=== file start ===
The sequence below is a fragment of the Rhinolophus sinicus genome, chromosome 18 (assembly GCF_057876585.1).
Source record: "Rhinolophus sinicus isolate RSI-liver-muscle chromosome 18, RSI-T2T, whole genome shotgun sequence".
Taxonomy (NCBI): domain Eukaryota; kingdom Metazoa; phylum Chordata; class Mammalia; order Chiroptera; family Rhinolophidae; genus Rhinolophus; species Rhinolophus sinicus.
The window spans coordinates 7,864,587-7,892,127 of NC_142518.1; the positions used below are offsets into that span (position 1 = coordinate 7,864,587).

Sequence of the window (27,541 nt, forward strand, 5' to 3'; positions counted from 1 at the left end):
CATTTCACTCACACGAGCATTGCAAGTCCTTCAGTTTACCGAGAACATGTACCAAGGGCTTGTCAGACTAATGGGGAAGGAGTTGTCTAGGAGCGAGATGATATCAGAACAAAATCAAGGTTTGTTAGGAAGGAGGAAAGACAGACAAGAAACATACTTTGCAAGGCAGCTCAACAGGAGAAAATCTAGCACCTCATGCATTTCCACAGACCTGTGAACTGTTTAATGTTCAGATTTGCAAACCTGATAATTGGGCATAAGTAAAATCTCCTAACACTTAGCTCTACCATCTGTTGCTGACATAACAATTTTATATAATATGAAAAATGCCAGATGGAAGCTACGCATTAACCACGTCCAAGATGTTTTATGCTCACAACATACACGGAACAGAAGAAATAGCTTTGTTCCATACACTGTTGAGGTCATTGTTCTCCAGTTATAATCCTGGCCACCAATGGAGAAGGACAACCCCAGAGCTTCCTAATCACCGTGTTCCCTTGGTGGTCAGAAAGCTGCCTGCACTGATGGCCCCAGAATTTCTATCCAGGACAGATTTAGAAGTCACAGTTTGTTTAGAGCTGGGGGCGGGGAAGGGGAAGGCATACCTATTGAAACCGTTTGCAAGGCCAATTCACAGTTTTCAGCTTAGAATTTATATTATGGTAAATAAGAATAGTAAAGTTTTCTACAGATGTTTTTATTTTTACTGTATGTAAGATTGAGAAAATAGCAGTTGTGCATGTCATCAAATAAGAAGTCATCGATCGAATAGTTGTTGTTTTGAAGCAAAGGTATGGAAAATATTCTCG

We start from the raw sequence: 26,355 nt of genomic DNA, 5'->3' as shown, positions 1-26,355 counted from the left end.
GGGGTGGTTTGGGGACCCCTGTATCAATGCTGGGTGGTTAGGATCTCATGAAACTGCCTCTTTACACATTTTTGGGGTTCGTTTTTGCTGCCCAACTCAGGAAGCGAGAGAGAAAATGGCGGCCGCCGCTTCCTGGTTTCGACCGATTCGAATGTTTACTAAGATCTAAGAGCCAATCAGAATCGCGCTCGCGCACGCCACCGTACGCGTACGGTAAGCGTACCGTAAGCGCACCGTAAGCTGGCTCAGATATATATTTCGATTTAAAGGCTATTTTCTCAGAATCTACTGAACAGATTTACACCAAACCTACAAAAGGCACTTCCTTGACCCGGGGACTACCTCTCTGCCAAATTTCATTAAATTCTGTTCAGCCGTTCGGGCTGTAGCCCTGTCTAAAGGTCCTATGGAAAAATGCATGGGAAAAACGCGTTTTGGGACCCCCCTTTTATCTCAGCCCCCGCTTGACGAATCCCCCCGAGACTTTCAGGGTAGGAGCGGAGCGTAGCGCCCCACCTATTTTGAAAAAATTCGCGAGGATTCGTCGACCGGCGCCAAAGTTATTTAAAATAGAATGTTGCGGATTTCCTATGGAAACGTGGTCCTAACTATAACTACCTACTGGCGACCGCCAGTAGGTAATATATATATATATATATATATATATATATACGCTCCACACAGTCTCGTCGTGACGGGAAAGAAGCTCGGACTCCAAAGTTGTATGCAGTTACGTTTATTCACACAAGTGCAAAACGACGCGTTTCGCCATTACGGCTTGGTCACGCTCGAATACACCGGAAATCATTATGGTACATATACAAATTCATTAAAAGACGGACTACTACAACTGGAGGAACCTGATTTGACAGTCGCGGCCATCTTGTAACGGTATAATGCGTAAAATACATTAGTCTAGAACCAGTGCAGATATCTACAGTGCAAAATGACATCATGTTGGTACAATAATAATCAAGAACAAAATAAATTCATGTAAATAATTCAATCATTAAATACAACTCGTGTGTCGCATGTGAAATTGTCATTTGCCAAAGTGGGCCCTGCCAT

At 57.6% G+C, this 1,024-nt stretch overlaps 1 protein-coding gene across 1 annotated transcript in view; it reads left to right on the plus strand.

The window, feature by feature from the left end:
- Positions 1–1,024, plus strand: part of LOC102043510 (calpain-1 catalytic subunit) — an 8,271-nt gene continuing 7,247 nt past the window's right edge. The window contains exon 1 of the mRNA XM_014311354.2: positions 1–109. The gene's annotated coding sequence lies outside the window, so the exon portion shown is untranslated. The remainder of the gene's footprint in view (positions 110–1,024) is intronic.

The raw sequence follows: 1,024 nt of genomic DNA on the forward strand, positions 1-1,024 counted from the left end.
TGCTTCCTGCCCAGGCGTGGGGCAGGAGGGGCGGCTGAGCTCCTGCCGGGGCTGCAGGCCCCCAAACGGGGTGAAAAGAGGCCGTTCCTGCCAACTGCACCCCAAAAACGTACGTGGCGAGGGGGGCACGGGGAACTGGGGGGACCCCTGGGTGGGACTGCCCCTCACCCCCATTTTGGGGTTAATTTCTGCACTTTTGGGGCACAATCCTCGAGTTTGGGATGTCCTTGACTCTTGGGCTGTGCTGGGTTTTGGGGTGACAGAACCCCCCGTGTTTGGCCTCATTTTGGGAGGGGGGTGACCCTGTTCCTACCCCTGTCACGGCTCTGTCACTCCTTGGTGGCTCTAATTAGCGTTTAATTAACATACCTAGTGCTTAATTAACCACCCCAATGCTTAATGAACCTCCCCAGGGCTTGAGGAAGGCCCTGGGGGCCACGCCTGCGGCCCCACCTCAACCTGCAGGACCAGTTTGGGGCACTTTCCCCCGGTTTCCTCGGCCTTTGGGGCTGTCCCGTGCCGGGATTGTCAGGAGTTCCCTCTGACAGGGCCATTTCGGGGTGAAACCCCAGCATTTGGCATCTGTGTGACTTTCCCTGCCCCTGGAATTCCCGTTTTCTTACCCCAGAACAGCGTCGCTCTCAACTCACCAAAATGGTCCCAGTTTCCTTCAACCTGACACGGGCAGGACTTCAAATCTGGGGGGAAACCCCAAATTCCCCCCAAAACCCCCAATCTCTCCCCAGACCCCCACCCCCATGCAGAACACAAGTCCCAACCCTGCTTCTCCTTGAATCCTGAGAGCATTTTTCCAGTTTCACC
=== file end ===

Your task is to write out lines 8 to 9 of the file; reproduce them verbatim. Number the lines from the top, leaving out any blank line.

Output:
GGGGTGGTTTGGGGACCCCTGTATCAATGCTGGGTGGTTAGGATCTCATGAAACTGCCTCTTTACACATTTTTGGGGTTCGTTTTTGCTGCCCAACTCAGGAAGCGAGAGAGAAAATGGCGGCCGCCGCTTCCTGGTTTCGACCGATTCGAATGTTTACTAAGATCTAAGAGCCAATCAGAATCGCGCTCGCGCACGCCACCGTACGCGTACGGTAAGCGTACCGTAAGCGCACCGTAAGCTGGCTCAGATATATATTTCGATTTAAAGGCTATTTTCTCAGAATCTACTGAACAGATTTACACCAAACCTACAAAAGGCACTTCCTTGACCCGGGGACTACCTCTCTGCCAAATTTCATTAAATTCTGTTCAGCCGTTCGGGCTGTAGCCCTGTCTAAAGGTCCTATGGAAAAATGCATGGGAAAAACGCGTTTTGGGACCCCCCTTTTATCTCAGCCCCCGCTTGACGAATCCCCCCGAGACTTTCAGGGTAGGAGCGGAGCGTAGCGCCCCACCTATTTTGAAAAAATTCGCGAGGATTCGTCGACCGGCGCCAAAGTTATTTAAAATAGAATGTTGCGGATTTCCTATGGAAACGTGGTCCTAACTATAACTACCTACTGGCGACCGCCAGTAGGTAATATATATATATATATATATATATATATATACGCTCCACACAGTCTCGTCGTGACGGGAAAGAAGCTCGGACTCCAAAGTTGTATGCAGTTACGTTTATTCACACAAGTGCAAAACGACGCGTTTCGCCATTACGGCTTGGTCACGCTCGAATACACCGGAAATCATTATGGTACATATACAAATTCATTAAAAGACGGACTACTACAACTGGAGGAACCTGATTTGACAGTCGCGGCCATCTTGTAACGGTATAATGCGTAAAATACATTAGTCTAGAACCAGTGCAGATATCTACAGTGCAAAATGACATCATGTTGGTACAATAATAATCAAGAACAAAATAAATTCATGTAAATAATTCAATCATTAAATACAACTCGTGTGTCGCATGTGAAATTGTCATTTGCCAAAGTGGGCCCTGCCAT

At 57.6% G+C, this 1,024-nt stretch overlaps 1 protein-coding gene across 1 annotated transcript in view; it reads left to right on the plus strand.